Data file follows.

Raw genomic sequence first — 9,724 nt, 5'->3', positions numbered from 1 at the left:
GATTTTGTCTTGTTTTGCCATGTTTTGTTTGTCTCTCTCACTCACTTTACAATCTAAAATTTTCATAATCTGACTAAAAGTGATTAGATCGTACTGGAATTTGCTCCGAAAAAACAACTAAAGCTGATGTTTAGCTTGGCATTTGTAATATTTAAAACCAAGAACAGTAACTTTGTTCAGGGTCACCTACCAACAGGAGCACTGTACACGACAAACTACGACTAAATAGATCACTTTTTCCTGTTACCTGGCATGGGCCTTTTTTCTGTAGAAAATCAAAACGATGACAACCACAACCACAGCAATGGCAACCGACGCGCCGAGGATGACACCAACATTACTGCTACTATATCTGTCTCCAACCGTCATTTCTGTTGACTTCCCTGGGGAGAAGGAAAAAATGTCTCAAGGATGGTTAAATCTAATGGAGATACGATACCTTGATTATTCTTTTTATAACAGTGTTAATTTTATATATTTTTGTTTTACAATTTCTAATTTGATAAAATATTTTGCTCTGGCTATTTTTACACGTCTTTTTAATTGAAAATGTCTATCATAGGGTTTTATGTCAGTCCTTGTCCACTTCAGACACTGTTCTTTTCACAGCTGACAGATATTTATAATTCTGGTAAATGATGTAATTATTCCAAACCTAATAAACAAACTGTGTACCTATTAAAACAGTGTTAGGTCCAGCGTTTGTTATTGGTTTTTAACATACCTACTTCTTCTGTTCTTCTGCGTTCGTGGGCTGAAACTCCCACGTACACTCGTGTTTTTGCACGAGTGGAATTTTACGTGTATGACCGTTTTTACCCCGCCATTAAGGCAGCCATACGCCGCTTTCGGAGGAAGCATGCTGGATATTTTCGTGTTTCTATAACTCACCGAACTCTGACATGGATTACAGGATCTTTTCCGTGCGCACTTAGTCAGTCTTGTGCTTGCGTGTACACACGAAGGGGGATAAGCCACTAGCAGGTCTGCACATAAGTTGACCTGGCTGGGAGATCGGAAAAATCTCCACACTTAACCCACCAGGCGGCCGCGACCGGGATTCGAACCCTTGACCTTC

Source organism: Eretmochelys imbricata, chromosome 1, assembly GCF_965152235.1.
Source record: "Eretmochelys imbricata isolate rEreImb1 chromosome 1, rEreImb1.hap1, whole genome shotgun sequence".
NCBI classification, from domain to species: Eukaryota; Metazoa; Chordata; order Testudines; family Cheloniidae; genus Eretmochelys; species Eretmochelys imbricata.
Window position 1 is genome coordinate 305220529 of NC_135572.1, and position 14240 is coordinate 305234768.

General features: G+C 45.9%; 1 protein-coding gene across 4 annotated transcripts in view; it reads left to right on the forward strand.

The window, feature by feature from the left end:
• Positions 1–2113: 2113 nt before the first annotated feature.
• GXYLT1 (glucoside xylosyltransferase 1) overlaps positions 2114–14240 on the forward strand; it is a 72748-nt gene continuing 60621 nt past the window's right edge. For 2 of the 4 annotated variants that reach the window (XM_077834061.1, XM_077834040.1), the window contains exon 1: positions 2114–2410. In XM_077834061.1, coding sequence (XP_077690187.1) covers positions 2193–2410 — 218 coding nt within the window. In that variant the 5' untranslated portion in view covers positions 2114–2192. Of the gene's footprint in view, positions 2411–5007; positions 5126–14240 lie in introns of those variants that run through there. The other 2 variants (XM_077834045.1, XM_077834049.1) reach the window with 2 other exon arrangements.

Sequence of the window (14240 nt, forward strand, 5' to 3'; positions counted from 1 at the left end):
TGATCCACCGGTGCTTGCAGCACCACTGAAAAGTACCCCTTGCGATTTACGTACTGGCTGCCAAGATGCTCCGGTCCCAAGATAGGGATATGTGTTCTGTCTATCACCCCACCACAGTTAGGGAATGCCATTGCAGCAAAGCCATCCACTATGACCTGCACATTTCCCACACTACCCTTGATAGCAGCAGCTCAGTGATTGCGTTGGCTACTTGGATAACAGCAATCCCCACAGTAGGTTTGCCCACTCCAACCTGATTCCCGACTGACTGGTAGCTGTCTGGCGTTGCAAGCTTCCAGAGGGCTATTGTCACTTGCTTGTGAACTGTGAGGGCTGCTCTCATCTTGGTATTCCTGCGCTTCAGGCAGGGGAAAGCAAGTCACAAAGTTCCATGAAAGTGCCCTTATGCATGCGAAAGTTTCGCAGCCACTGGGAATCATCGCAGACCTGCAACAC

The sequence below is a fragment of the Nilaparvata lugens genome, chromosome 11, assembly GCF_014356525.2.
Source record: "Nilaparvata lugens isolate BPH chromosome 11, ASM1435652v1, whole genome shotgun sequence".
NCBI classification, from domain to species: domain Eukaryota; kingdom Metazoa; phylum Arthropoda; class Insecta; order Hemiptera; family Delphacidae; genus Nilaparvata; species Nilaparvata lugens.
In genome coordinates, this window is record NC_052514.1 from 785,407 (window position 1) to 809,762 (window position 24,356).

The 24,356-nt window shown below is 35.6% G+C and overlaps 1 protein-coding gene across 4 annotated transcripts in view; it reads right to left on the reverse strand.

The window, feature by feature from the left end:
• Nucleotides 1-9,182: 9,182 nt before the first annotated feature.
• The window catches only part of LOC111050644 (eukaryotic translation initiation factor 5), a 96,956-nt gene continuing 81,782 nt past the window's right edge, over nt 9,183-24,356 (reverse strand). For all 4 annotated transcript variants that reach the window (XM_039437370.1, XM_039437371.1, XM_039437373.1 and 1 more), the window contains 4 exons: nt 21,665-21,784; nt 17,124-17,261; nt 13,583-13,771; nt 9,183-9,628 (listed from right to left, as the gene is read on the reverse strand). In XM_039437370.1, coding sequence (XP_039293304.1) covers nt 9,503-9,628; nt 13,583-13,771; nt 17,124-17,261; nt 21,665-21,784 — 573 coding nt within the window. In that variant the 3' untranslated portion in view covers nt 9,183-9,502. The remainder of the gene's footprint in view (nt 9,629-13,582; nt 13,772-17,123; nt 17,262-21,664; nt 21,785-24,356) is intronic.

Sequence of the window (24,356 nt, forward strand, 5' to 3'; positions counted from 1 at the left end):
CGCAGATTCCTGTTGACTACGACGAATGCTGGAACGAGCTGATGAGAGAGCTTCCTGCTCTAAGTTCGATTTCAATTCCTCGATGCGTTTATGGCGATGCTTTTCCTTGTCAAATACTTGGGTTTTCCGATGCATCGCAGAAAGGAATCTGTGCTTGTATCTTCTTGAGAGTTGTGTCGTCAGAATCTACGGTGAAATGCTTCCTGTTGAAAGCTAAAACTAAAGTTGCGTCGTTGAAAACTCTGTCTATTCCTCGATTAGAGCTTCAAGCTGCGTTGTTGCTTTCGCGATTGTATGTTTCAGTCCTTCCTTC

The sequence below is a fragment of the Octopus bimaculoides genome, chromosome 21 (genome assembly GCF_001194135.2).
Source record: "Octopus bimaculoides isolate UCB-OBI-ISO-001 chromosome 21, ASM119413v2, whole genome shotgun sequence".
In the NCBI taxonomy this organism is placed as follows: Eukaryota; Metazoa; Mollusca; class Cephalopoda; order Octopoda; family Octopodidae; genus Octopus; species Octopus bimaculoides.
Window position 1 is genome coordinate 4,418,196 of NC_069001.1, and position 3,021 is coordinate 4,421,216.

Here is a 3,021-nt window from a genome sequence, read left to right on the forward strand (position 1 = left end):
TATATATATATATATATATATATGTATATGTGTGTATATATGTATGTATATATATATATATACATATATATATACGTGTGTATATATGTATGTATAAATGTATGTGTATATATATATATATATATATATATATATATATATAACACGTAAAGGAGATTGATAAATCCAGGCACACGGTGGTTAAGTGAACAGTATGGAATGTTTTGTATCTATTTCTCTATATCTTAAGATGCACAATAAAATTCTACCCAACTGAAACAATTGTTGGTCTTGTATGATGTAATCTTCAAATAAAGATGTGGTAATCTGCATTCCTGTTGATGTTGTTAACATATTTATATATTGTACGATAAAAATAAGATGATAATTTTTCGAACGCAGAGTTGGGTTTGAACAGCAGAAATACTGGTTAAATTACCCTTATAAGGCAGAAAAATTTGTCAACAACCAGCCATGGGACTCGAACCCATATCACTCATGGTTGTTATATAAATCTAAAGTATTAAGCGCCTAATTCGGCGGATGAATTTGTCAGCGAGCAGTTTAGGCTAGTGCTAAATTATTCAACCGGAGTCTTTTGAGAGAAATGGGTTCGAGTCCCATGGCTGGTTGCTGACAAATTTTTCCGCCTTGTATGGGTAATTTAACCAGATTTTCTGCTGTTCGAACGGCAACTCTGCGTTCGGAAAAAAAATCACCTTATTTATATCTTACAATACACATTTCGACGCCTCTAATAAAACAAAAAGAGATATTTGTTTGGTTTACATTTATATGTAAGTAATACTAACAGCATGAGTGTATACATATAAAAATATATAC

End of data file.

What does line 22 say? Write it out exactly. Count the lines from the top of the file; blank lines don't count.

CGCAGATTCCTGTTGACTACGACGAATGCTGGAACGAGCTGATGAGAGAGCTTCCTGCTCTAAGTTCGATTTCAATTCCTCGATGCGTTTATGGCGATGCTTTTCCTTGTCAAATACTTGGGTTTTCCGATGCATCGCAGAAAGGAATCTGTGCTTGTATCTTCTTGAGAGTTGTGTCGTCAGAATCTACGGTGAAATGCTTCCTGTTGAAAGCTAAAACTAAAGTTGCGTCGTTGAAAACTCTGTCTATTCCTCGATTAGAGCTTCAAGCTGCGTTGTTGCTTTCGCGATTGTATGTTTCAGTCCTTCCTTC